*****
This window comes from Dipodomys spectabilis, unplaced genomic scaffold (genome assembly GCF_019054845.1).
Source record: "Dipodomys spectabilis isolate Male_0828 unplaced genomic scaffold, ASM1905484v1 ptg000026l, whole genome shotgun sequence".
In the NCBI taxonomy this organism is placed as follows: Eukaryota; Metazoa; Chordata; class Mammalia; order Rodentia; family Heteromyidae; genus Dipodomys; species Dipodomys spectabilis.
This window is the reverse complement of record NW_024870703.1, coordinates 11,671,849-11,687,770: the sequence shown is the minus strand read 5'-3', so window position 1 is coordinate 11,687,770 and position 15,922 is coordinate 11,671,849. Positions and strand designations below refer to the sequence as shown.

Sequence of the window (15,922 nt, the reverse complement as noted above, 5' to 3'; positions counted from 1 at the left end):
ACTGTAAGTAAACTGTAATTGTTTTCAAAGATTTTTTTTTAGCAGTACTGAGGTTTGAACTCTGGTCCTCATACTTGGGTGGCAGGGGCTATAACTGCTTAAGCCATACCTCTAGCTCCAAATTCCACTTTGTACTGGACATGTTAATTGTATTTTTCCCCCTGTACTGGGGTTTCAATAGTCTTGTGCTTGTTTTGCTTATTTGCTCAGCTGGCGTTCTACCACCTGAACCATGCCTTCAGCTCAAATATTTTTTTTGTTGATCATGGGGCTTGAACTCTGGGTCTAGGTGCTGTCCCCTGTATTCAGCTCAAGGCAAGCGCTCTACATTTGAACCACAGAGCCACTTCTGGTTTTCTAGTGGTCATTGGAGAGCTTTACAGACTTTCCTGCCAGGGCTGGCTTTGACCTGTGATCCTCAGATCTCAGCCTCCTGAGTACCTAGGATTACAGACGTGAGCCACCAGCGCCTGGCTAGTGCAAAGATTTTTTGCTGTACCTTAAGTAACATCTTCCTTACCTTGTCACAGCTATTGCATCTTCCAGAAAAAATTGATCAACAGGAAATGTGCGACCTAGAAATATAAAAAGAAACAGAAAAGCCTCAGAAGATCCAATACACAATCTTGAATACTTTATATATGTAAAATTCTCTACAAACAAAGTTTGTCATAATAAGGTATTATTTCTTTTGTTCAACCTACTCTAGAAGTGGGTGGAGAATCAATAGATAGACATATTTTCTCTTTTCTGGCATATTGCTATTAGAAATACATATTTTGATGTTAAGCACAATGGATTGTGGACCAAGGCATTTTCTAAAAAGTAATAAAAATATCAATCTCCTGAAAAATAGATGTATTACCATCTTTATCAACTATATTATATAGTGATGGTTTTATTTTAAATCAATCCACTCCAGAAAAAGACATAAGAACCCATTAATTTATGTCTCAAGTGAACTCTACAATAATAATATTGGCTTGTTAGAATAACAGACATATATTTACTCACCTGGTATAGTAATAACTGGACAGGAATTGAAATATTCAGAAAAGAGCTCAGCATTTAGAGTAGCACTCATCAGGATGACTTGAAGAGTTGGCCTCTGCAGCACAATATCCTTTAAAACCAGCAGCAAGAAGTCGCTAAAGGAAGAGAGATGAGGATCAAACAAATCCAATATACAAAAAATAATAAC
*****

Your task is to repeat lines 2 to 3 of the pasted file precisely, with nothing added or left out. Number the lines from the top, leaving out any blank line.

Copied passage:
Source record: "Dipodomys spectabilis isolate Male_0828 unplaced genomic scaffold, ASM1905484v1 ptg000026l, whole genome shotgun sequence".
In the NCBI taxonomy this organism is placed as follows: Eukaryota; Metazoa; Chordata; class Mammalia; order Rodentia; family Heteromyidae; genus Dipodomys; species Dipodomys spectabilis.